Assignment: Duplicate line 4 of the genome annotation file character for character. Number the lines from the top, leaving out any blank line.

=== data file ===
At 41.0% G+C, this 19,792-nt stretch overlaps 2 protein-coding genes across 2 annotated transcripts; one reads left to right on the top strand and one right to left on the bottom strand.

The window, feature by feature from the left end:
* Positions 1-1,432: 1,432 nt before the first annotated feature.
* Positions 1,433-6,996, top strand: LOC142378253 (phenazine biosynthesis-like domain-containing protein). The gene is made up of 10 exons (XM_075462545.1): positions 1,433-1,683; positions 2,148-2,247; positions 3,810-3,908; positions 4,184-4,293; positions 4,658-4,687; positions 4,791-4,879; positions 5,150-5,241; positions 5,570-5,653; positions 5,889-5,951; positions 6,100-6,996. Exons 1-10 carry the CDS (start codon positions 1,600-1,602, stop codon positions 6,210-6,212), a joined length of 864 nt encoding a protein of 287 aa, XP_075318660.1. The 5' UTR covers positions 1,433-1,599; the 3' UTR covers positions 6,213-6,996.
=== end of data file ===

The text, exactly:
* Positions 1,433-6,996, top strand: LOC142378253 (phenazine biosynthesis-like domain-containing protein). The gene is made up of 10 exons (XM_075462545.1): positions 1,433-1,683; positions 2,148-2,247; positions 3,810-3,908; positions 4,184-4,293; positions 4,658-4,687; positions 4,791-4,879; positions 5,150-5,241; positions 5,570-5,653; positions 5,889-5,951; positions 6,100-6,996. Exons 1-10 carry the CDS (start codon positions 1,600-1,602, stop codon positions 6,210-6,212), a joined length of 864 nt encoding a protein of 287 aa, XP_075318660.1. The 5' UTR covers positions 1,433-1,599; the 3' UTR covers positions 6,213-6,996.